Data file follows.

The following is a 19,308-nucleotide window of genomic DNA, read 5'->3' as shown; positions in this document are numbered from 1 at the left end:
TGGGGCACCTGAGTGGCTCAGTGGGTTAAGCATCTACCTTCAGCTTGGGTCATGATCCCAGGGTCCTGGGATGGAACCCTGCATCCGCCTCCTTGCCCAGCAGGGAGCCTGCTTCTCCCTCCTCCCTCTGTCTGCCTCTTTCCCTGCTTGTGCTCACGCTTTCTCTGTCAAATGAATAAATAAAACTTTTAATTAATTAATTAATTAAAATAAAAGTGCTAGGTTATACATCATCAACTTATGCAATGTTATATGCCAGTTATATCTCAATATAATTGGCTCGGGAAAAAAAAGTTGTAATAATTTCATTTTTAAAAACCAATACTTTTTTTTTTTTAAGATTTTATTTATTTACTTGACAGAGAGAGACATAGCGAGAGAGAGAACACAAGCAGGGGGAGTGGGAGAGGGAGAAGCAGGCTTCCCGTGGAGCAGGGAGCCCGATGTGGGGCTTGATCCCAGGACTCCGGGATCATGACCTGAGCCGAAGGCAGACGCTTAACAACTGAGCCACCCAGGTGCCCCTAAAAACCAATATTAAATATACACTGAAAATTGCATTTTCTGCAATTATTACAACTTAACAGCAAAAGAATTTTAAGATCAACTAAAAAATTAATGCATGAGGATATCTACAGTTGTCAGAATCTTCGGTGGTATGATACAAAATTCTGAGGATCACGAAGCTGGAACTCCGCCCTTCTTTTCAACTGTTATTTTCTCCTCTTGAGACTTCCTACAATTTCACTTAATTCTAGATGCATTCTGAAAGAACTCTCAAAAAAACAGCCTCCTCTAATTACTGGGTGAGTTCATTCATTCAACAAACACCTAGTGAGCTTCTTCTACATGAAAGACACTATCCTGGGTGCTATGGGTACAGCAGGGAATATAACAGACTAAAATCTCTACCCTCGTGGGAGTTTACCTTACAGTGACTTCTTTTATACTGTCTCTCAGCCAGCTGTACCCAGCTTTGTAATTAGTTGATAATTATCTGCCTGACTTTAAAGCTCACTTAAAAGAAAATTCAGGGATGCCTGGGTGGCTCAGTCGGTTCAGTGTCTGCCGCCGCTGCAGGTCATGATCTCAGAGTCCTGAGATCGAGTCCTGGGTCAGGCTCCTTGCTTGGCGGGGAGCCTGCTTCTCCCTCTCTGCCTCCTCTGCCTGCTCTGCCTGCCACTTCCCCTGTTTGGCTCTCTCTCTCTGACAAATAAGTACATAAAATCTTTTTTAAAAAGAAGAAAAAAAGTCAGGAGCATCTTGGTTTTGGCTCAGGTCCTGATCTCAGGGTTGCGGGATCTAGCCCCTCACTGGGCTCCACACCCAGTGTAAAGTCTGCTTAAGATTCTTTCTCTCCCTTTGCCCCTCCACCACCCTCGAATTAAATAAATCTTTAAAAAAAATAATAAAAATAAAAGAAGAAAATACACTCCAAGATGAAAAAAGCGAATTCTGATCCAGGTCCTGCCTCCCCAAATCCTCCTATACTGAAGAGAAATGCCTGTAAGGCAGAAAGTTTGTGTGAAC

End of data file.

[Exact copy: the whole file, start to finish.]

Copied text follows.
The following is a 19,308-nucleotide window of genomic DNA, read 5'->3' as shown; positions in this document are numbered from 1 at the left end:
TGGGGCACCTGAGTGGCTCAGTGGGTTAAGCATCTACCTTCAGCTTGGGTCATGATCCCAGGGTCCTGGGATGGAACCCTGCATCCGCCTCCTTGCCCAGCAGGGAGCCTGCTTCTCCCTCCTCCCTCTGTCTGCCTCTTTCCCTGCTTGTGCTCACGCTTTCTCTGTCAAATGAATAAATAAAACTTTTAATTAATTAATTAATTAAAATAAAAGTGCTAGGTTATACATCATCAACTTATGCAATGTTATATGCCAGTTATATCTCAATATAATTGGCTCGGGAAAAAAAAGTTGTAATAATTTCATTTTTAAAAACCAATACTTTTTTTTTTTTAAGATTTTATTTATTTACTTGACAGAGAGAGACATAGCGAGAGAGAGAACACAAGCAGGGGGAGTGGGAGAGGGAGAAGCAGGCTTCCCGTGGAGCAGGGAGCCCGATGTGGGGCTTGATCCCAGGACTCCGGGATCATGACCTGAGCCGAAGGCAGACGCTTAACAACTGAGCCACCCAGGTGCCCCTAAAAACCAATATTAAATATACACTGAAAATTGCATTTTCTGCAATTATTACAACTTAACAGCAAAAGAATTTTAAGATCAACTAAAAAATTAATGCATGAGGATATCTACAGTTGTCAGAATCTTCGGTGGTATGATACAAAATTCTGAGGATCACGAAGCTGGAACTCCGCCCTTCTTTTCAACTGTTATTTTCTCCTCTTGAGACTTCCTACAATTTCACTTAATTCTAGATGCATTCTGAAAGAACTCTCAAAAAAACAGCCTCCTCTAATTACTGGGTGAGTTCATTCATTCAACAAACACCTAGTGAGCTTCTTCTACATGAAAGACACTATCCTGGGTGCTATGGGTACAGCAGGGAATATAACAGACTAAAATCTCTACCCTCGTGGGAGTTTACCTTACAGTGACTTCTTTTATACTGTCTCTCAGCCAGCTGTACCCAGCTTTGTAATTAGTTGATAATTATCTGCCTGACTTTAAAGCTCACTTAAAAGAAAATTCAGGGATGCCTGGGTGGCTCAGTCGGTTCAGTGTCTGCCGCCGCTGCAGGTCATGATCTCAGAGTCCTGAGATCGAGTCCTGGGTCAGGCTCCTTGCTTGGCGGGGAGCCTGCTTCTCCCTCTCTGCCTCCTCTGCCTGCTCTGCCTGCCACTTCCCCTGTTTGGCTCTCTCTCTCTGACAAATAAGTACATAAAATCTTTTTTAAAAAGAAGAAAAAAAGTCAGGAGCATCTTGGTTTTGGCTCAGGTCCTGATCTCAGGGTTGCGGGATCTAGCCCCTCACTGGGCTCCACACCCAGTGTAAAGTCTGCTTAAGATTCTTTCTCTCCCTTTGCCCCTCCACCACCCTCGAATTAAATAAATCTTTAAAAAAAATAATAAAAATAAAAGAAGAAAATACACTCCAAGATGAAAAAAGCGAATTCTGATCCAGGTCCTGCCTCCCCAAATCCTCCTATACTGAAGAGAAATGCCTGTAAGGCAGAAAGTTTGTGTGAAC